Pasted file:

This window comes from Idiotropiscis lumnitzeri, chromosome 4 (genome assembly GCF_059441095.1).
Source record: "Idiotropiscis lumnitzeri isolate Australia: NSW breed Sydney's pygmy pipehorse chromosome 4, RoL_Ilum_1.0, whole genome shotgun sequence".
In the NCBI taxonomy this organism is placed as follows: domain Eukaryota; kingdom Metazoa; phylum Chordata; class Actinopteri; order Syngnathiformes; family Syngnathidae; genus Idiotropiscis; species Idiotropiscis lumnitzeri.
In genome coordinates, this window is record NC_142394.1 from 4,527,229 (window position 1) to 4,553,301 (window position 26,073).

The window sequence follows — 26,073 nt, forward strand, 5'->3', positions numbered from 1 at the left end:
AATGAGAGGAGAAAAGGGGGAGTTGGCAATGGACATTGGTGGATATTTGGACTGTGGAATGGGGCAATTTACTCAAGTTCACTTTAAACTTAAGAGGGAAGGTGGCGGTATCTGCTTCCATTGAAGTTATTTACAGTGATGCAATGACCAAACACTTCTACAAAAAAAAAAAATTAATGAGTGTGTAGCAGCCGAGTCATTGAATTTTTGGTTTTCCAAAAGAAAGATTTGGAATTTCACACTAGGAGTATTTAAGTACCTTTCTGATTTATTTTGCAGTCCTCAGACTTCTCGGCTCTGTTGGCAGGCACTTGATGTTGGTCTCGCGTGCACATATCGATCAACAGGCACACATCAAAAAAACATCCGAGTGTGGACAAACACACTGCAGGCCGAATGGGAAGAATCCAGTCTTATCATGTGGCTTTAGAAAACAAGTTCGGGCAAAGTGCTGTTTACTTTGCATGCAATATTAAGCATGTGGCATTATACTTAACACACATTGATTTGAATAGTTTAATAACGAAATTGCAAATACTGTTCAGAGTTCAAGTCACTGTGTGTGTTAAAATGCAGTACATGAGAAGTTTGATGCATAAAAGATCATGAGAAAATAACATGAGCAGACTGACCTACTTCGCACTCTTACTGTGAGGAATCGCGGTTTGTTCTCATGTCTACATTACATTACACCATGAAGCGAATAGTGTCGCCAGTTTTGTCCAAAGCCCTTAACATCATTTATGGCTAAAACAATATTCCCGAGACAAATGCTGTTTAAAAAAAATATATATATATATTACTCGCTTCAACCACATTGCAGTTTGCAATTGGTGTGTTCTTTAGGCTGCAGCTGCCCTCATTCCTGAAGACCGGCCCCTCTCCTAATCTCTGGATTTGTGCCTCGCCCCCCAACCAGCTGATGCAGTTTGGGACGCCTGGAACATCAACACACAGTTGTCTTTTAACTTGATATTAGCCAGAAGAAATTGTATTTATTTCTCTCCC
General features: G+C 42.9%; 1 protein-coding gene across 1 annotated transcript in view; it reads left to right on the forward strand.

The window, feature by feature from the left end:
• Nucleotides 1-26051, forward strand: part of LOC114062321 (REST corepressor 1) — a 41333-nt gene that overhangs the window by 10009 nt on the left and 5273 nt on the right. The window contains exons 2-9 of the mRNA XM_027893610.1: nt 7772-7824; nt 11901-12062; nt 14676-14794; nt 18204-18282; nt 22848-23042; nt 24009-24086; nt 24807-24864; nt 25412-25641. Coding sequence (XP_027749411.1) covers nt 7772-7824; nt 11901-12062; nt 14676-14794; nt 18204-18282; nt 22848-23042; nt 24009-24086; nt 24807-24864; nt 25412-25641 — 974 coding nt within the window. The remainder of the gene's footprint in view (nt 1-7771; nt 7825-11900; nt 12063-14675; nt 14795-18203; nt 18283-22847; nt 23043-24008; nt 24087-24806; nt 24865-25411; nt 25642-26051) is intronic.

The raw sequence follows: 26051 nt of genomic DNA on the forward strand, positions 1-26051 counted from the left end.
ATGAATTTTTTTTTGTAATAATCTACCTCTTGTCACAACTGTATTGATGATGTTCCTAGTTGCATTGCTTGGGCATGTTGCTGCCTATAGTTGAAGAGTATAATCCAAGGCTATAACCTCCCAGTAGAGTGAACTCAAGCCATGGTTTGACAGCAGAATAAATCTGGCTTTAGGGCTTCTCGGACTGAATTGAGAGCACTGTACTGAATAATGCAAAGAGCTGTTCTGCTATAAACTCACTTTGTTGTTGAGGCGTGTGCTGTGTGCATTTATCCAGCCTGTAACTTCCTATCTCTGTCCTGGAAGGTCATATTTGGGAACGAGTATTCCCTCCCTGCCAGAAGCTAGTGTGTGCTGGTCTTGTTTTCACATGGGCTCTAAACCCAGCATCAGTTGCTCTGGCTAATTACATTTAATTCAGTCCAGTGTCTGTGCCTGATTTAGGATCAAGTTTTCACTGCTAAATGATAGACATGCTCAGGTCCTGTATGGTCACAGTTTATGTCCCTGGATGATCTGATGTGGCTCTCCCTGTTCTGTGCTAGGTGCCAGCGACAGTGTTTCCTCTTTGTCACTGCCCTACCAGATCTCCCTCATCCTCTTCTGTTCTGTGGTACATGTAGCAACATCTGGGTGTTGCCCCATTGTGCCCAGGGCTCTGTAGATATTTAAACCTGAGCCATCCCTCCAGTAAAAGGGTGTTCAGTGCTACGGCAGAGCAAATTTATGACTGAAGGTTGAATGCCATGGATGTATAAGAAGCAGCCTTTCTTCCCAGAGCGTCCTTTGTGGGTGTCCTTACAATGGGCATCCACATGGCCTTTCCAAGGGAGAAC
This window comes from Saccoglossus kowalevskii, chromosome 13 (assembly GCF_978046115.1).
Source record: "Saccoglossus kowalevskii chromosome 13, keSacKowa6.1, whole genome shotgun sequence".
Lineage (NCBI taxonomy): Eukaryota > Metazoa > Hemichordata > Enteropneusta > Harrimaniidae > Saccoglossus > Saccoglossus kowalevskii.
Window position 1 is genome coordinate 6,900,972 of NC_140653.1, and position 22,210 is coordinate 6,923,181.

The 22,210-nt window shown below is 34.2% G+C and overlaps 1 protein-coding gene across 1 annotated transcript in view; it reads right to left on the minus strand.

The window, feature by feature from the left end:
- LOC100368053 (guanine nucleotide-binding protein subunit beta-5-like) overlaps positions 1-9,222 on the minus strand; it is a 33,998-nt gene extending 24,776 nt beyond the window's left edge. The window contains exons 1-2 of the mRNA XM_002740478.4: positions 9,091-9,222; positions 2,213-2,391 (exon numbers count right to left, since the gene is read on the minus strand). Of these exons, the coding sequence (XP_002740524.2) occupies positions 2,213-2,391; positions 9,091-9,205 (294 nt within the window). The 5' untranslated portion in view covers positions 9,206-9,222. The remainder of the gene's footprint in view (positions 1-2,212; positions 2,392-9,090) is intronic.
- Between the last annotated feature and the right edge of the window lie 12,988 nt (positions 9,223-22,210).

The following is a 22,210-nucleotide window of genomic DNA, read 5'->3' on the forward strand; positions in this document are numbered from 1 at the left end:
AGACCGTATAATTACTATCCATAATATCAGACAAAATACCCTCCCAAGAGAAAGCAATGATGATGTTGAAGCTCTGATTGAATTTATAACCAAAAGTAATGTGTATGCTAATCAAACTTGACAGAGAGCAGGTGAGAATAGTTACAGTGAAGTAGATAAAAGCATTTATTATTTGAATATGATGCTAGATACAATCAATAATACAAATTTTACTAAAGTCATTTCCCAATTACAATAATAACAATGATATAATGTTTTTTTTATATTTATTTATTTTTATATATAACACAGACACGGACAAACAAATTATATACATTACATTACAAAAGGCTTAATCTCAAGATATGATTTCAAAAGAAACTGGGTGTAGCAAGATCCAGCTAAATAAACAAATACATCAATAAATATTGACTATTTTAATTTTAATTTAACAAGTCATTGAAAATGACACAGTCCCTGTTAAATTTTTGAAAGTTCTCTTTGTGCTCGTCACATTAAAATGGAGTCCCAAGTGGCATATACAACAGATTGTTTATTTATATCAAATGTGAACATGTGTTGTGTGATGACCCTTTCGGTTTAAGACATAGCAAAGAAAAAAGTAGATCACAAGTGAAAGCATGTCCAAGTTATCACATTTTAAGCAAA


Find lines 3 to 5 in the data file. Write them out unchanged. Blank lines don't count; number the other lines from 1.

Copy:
In the NCBI taxonomy this organism is placed as follows: domain Eukaryota; kingdom Metazoa; phylum Chordata; class Actinopteri; order Syngnathiformes; family Syngnathidae; genus Idiotropiscis; species Idiotropiscis lumnitzeri.
In genome coordinates, this window is record NC_142394.1 from 4,527,229 (window position 1) to 4,553,301 (window position 26,073).

The window sequence follows — 26,073 nt, forward strand, 5'->3', positions numbered from 1 at the left end: